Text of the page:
Thanks Peg. I'll have to do another one soon -- "my Florida garden in summer is full of huge spiders" -- and noisy day and night. Cicadas in the day, frogs and crickets at night, and birds from sunrise to sunset.


Pollyannalana profile image

Pollyannalana 6 years ago from US

Very nice of you to share, I know God would want us to share our blessing and if you shared with just one and everyone did who has been blessed, just maybe it would save many from the coming catastrophe.


lmmartin profile image

lmmartin 6 years ago from Alberta and Florida Author

Lovely thought Pollyannalana and thank you. Lynda


katrinasui profile image

katrinasui 5 years ago

I love to grow food in my garden. Actually i love gardening. Your garden is very beautiful.


lmmartin profile image

lmmartin 5 years ago from Alberta and Florida Author

Thank you. I hope you do a hub on your garden. Lynda


lmmartin profile image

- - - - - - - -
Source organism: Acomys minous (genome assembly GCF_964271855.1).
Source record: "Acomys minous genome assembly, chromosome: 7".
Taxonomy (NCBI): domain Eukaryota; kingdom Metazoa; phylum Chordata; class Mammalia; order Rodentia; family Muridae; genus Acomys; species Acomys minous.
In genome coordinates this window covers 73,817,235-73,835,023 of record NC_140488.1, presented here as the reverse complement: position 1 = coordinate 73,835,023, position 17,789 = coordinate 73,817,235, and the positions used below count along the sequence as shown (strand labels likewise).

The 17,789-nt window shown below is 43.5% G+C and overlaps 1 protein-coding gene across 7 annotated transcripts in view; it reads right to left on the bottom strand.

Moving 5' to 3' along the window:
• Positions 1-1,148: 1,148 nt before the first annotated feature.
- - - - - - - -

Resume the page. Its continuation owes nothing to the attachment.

lmmartin 5 years ago from Alberta and Florida Author

Thank you. I hope you do a hub on your garden. Lynda


frogyfish profile image

frogyfish 5 years ago from Central United States of America

Awesome! It was delightful to visit your special garden with all those colors, scents, coolness under the oaks...

Thank you for the walk!


lmmartin profile image

lmmartin 5 years ago from Alberta and Florida Author

Very welcome, Frogyfish


amybradley77 profile image

amybradley77 5 years ago

Voted up, again!! Wow, wonderful page, delightful flowers and plants all. Really enjoyed your use of the potted plants, I do quite a bit of that myself here in the Springs. Great pictures! A.B.


lmmartin profile image

lmmartin 5 years ago from Alberta and Florida Author

Thanks amybradley. Springs? Which ones? Lynda

    Sign in or sign up and post using a HubPages Network account.

    0 of 8192 characters used
    Post Comment

    No HTML is allowed in comments, but URLs will be hyperlinked. Comments are not for promoting your articles or other sites.


    Click to Rate This Article
    working